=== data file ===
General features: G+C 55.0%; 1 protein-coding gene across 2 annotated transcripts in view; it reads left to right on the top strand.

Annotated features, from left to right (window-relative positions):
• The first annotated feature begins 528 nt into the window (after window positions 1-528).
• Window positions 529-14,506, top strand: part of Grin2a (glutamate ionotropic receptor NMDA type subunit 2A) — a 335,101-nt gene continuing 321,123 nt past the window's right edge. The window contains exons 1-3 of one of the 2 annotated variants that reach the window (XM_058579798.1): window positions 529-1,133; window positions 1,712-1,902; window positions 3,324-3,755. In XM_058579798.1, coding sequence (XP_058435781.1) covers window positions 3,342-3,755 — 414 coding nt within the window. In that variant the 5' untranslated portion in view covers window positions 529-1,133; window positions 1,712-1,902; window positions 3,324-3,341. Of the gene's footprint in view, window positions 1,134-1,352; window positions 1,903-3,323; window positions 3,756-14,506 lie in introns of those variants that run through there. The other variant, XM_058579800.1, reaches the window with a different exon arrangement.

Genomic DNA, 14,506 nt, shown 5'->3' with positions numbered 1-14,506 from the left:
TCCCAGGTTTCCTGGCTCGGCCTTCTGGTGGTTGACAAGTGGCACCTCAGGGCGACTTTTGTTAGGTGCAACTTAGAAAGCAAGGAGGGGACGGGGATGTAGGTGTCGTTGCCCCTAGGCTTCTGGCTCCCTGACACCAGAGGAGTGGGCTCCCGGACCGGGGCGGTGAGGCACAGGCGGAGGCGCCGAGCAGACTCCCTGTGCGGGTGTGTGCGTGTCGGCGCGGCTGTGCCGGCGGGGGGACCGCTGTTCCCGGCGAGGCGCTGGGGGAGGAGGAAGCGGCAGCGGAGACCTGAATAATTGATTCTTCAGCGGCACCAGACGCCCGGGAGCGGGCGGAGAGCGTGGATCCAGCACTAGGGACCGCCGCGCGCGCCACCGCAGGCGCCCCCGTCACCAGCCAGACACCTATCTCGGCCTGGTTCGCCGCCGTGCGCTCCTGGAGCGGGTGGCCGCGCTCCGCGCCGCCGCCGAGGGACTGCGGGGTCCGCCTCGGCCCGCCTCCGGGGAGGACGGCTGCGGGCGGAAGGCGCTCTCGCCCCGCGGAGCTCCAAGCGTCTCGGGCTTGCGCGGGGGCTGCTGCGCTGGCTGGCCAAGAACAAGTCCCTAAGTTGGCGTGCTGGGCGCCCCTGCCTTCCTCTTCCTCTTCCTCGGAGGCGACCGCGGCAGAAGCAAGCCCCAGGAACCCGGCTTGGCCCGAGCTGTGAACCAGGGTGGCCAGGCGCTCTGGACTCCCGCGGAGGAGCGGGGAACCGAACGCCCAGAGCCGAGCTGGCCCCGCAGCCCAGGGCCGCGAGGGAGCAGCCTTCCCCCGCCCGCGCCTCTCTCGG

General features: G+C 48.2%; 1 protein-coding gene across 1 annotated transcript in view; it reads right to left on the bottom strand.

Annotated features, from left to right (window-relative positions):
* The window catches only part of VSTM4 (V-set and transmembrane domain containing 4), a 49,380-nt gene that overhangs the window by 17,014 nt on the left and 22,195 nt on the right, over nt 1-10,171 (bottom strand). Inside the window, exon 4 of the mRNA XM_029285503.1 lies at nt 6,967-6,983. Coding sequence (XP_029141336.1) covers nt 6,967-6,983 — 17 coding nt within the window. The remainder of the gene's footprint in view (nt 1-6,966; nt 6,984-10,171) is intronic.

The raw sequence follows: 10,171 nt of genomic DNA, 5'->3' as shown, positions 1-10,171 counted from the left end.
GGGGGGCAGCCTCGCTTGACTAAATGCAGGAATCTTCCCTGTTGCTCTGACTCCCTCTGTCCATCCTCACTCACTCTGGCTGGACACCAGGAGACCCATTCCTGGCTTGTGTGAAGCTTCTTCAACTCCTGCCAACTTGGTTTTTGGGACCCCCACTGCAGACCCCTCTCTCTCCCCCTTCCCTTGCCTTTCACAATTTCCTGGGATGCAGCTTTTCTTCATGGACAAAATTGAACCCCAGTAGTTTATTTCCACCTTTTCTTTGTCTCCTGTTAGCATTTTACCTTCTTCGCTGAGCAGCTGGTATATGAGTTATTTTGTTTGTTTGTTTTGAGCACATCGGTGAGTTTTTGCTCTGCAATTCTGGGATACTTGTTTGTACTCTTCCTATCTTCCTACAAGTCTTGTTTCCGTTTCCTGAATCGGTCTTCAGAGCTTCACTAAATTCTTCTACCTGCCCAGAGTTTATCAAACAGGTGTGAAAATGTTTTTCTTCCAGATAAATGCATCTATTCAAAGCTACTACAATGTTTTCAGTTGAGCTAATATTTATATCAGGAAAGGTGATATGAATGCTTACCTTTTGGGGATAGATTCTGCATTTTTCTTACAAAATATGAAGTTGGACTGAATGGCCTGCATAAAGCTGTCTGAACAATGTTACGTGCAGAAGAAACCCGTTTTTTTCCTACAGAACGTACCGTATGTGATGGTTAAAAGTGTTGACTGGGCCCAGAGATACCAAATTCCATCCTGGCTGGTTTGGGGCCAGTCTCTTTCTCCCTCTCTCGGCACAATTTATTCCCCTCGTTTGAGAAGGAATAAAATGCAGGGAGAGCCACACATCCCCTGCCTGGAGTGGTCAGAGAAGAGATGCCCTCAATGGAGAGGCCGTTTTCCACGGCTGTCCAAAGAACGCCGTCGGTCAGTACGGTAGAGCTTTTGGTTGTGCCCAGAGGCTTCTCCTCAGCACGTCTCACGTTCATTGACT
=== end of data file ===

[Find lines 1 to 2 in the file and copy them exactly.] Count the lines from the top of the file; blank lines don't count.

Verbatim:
General features: G+C 55.0%; 1 protein-coding gene across 2 annotated transcripts in view; it reads left to right on the top strand.

Annotated features, from left to right (window-relative positions):